Post Closed as "Opinion-based" by Ælis, avazula, sphennings, ElizB, Rory Alsop
    Question Protected by NVZ
3 Clarifying existing rules
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I am in my mid-twenties and I frequently use public transit in my city. Sometimes I notice someone get on the bus who appears to be much older than me but still seems young enough to have no problem standing (maybe in their 40's or 50's). Assuming they have no invisible ailments like arthritis or chronic pain, is it rude of me to offer my seat up to them?

Many people in my city would take offence to being called old/incapable and I don't want to offend anyone, but I know I should be offering my seat to older patrons.

Context: I am in Canada and in many cities there are priority seats which may be taken by anyone but priority is given to seniors (EDIT: "older patrons" typically, implying seniors), pregnant ladies, people with young children, or disabled people. No one enforces these rules, you are just expected to give up your seat when you see someone get on the bus.

I am in my mid-twenties and I frequently use public transit in my city. Sometimes I notice someone get on the bus who appears to be much older than me but still seems young enough to have no problem standing (maybe in their 40's or 50's). Assuming they have no invisible ailments like arthritis or chronic pain, is it rude of me to offer my seat up to them?

Many people in my city would take offence to being called old/incapable and I don't want to offend anyone, but I know I should be offering my seat to older patrons.

Context: I am in Canada and in many cities there are priority seats which may be taken by anyone but priority is given to seniors, pregnant ladies, people with young children, or disabled people. No one enforces these rules, you are just expected to give up your seat when you see someone get on the bus.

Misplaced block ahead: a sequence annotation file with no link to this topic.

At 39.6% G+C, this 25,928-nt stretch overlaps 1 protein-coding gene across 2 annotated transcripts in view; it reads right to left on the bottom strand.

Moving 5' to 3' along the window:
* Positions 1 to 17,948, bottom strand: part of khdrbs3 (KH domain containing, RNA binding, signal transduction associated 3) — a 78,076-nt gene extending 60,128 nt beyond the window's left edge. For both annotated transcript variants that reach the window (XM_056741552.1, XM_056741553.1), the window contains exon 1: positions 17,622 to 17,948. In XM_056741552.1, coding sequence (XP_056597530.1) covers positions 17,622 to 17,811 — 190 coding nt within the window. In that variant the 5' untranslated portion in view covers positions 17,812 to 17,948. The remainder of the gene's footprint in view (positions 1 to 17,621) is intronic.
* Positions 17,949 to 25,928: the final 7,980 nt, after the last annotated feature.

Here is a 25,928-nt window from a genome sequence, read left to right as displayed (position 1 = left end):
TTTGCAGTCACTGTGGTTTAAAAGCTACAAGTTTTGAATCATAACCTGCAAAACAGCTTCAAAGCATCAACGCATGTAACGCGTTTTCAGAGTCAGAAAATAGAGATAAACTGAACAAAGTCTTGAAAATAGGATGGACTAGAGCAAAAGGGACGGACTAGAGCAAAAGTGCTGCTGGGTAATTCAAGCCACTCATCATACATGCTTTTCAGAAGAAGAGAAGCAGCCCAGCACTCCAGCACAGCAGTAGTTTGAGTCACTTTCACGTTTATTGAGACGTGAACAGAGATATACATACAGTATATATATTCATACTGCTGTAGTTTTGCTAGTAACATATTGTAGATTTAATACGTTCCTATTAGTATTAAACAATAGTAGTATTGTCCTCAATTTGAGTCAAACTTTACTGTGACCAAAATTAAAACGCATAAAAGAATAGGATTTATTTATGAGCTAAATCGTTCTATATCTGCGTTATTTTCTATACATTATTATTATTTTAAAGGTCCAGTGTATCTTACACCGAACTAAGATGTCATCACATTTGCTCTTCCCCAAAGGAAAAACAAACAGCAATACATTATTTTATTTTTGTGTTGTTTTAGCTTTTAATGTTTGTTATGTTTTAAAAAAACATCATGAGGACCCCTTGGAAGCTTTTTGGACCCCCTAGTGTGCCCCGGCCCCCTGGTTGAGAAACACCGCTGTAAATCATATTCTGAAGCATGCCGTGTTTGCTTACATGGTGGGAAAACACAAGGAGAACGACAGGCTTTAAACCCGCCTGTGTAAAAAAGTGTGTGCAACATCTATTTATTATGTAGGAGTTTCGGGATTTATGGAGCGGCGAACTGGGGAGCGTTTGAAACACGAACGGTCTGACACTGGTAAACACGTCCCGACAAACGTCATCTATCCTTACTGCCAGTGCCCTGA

I am in my mid-twenties and I frequently use public transit in my city. Sometimes I notice someone get on the bus who appears to be much older than me but still seems young enough to have no problem standing (maybe in their 40's or 50's). Assuming they have no invisible ailments like arthritis or chronic pain, is it rude of me to offer my seat up to them?

Many people in my city would take offence to being called old/incapable and I don't want to offend anyone, but I know I should be offering my seat to older patrons.

Context: I am in Canada and in many cities there are priority seats which may be taken by anyone but priority is given to seniors (EDIT: "older patrons" typically, implying seniors), pregnant ladies, people with young children, or disabled people. No one enforces these rules, you are just expected to give up your seat when you see someone get on the bus.

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Is it rude to offer my seat up on public transit to someone who is much older than me but not yet a senior?

I am in my mid-twenties and I frequently use public transit in my city. Sometimes I notice someone get on the bus who appears to be much older than me but still seems young enough to have no problem standing (maybe in their 40's or 50's). Assuming they have no invisible ailments like arthritis or chronic pain, is it rude of me to offer my seat up to them?

Many people in my city would take offence to being called old/incapable and I don't want to offend anyone, but I know I should be offering my seat to older patrons.

Context: I am in Canada and in many cities there are priority seats which may be taken by anyone but priority is given to seniors, pregnant ladies, people with young children, or disabled people. No one enforces these rules, you are just expected to give up your seat when you see someone get on the bus.